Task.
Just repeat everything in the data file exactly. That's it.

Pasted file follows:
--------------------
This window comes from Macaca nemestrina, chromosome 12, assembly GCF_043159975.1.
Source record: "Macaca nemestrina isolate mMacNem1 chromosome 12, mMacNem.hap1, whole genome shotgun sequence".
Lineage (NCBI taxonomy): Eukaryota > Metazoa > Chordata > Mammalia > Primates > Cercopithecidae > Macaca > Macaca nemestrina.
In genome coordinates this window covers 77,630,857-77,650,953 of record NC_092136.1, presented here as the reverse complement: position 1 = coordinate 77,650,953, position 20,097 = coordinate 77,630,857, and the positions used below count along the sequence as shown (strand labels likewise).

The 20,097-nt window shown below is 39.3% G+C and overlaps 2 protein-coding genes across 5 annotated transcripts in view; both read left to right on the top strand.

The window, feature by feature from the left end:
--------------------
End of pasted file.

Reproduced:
This window comes from Macaca nemestrina, chromosome 12, assembly GCF_043159975.1.
Source record: "Macaca nemestrina isolate mMacNem1 chromosome 12, mMacNem.hap1, whole genome shotgun sequence".
Lineage (NCBI taxonomy): Eukaryota > Metazoa > Chordata > Mammalia > Primates > Cercopithecidae > Macaca > Macaca nemestrina.
In genome coordinates this window covers 77,630,857-77,650,953 of record NC_092136.1, presented here as the reverse complement: position 1 = coordinate 77,650,953, position 20,097 = coordinate 77,630,857, and the positions used below count along the sequence as shown (strand labels likewise).

The 20,097-nt window shown below is 39.3% G+C and overlaps 2 protein-coding genes across 5 annotated transcripts in view; both read left to right on the top strand.

The window, feature by feature from the left end: